Making the Biden-Harris Transition Plan for COVID-19 gender-responsive calls upon the Biden-Harris administration to ensure that its transition plan to “build back better” responds to the gendered effects of the pandemic and provides concrete recommendations on how it can be done.
Women, people of color, and other historically marginalized groups in America and around the world are differentially and disproportionately experiencing the COVID-19 pandemic’s destructive ripple effects throughout society. New data continues to confirm rising rates of sexual- and gender-based violence, massive job and earnings losses, increases in care work due to school closures, and heightened barriers to accessing critical health care services.
The social, economic, security, and health impacts of COVID-19 are different for women, men, and gender minorities. In particular, COVID-19 is having, and is going to continue to have, a negative impact on gender equality across multiple dimensions. In order to avoid a long-lasting detrimental impact on gender equality we need to use this opportunity to really build back better, to ensure the systems and structures in which we live and work are equitable for all. The Biden-Harris Transition Plan provides us an opportunity to do so.Rosemary Morgan, Johns Hopkins Bloomberg School of Public Health
Using the four challenges which must be overcome to rebuild the nation set forth by Biden-Harris Jobs and Economic Recovery Plan for Working Families as an entry point, the brief provides concrete policy prescriptions for improved gender equity in COVID-19 recovery efforts in pursuit of reimagining and overhauling the status quo of structural gender inequality.
- To “mobilize American manufacturing and innovation to ensure that the future is made in America,” targeted support and minimum set-asides in public procurement spending towards businesses led by women and other underrepresented groups should be provided.
- To “mobilize American ingenuity to build a modern infrastructure and an equitable, clean energy future,” stimulus programs focused on ‘green jobs’ should proactively plan for gender equity and include formal programming for women.
- To “mobilize American talent and heart to build a 21st century caregiving and education workforce,” universally accessible, free, or highly subsidized childcare and long-term elder care should be prioritized and government assistance schemes should be expanded to include family and informal caregivers.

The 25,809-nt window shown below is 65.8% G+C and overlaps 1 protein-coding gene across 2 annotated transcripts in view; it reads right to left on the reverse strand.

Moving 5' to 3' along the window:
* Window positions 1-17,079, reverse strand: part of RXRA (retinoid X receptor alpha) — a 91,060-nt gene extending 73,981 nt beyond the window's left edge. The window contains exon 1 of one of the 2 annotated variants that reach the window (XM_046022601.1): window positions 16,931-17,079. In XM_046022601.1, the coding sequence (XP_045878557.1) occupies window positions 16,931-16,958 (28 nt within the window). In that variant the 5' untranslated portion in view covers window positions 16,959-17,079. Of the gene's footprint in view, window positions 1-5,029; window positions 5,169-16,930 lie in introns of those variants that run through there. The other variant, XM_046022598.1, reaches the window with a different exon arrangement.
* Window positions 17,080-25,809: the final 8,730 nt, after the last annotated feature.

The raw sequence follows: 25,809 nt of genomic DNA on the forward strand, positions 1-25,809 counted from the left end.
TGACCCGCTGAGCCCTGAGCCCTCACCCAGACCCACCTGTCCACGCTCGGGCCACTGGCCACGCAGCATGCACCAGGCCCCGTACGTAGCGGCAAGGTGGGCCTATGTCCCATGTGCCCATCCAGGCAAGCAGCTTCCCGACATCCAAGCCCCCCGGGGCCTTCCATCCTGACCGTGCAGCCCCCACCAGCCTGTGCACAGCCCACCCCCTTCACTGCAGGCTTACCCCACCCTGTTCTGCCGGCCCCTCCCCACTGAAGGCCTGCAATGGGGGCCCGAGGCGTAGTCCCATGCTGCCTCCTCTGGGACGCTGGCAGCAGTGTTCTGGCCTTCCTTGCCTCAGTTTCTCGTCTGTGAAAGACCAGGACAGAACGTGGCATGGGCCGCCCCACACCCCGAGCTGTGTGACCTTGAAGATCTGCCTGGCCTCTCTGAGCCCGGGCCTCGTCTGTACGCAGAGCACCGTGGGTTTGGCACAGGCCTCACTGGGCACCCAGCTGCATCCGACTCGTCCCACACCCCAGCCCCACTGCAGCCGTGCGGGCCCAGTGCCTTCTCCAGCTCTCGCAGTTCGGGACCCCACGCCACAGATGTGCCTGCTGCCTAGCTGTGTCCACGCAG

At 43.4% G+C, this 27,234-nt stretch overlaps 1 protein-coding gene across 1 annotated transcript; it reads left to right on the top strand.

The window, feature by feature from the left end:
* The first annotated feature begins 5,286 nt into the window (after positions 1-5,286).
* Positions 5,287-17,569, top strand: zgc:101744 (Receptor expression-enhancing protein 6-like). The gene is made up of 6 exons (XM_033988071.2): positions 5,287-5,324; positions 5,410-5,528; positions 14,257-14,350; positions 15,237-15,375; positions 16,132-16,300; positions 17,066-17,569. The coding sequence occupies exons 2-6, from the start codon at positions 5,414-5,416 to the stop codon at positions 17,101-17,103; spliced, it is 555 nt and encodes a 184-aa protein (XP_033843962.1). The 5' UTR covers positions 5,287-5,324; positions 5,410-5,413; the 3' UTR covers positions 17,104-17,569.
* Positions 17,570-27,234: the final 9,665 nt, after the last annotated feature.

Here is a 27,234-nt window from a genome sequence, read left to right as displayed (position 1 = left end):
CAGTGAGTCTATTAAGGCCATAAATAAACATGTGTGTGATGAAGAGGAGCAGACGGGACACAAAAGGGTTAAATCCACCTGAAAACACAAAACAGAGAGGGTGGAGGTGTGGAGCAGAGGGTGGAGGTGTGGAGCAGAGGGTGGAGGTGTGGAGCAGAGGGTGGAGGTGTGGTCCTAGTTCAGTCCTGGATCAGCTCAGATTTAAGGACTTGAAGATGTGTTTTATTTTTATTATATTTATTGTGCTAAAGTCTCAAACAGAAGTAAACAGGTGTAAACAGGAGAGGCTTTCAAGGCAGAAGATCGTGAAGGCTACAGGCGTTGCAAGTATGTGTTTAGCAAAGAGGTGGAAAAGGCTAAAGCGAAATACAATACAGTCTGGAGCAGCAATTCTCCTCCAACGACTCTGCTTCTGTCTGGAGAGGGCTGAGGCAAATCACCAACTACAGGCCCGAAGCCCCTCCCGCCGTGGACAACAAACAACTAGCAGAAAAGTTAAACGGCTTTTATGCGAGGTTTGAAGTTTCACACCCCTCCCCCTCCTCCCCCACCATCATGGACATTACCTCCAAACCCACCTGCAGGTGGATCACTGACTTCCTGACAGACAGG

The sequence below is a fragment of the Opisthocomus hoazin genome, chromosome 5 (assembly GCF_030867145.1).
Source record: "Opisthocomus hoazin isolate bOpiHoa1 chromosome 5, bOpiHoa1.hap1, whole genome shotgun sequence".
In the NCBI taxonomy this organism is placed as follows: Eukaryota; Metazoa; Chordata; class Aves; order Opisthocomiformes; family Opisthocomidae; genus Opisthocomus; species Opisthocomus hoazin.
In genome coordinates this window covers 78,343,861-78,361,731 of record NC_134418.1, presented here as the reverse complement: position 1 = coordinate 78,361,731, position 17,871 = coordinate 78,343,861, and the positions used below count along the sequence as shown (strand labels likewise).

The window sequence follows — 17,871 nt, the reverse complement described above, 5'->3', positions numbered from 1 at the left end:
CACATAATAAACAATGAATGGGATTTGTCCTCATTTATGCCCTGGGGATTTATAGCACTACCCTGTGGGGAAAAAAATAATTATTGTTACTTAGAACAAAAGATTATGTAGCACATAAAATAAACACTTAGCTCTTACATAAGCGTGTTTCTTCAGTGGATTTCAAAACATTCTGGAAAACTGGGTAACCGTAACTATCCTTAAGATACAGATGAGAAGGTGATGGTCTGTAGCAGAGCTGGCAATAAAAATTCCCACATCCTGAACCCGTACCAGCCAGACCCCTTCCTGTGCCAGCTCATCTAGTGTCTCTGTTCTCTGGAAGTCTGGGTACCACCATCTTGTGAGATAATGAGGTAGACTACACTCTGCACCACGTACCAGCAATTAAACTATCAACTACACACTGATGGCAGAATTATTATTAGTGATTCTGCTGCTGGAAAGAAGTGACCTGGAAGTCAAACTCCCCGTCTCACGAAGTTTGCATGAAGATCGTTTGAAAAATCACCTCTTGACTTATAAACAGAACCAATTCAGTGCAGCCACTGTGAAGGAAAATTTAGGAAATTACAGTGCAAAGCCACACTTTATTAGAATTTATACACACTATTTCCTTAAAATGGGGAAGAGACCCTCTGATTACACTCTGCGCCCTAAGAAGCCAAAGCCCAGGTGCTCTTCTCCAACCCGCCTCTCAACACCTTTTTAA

- To “mobilize across the board to advance racial equity in America,” all pandemic response and recovery measures should be based on rigorous intersectional research that sheds light on how policies work for people of different social identities and experiences of oppression, based on but not limited to race, Indigenous status, age, gender identity, gender expression, ability, socioeconomic status, sexual orientation, and immigration status.
Our country is in the throes of grappling with and redressing historical injustices that continue to perpetuate existing inequities, which are now both exacerbating and being exacerbated by the pandemic. By interrogating and confronting the root causes of inequality – such patriarchy, ableism, queerphobia, White Supremacy, colonialism, classicism, and racism – gender-responsive policy action provides not only targeted and effective immediate relief for people in need, but it also lays a new foundation for a just and inclusive long-term recovery.Alexandra Solomon, member of the Gender and COVID-19 Working Group
The Biden-Harris administration’s actions to build back better at home and create a more gender-equal society in the U.S. will surely have global implications. The brief further advocates for this important new vision for America to demonstrate and materially contribute to international solidarity for gender-responsive development and global health assistance, as well as a coordinated pandemic preparedness and response.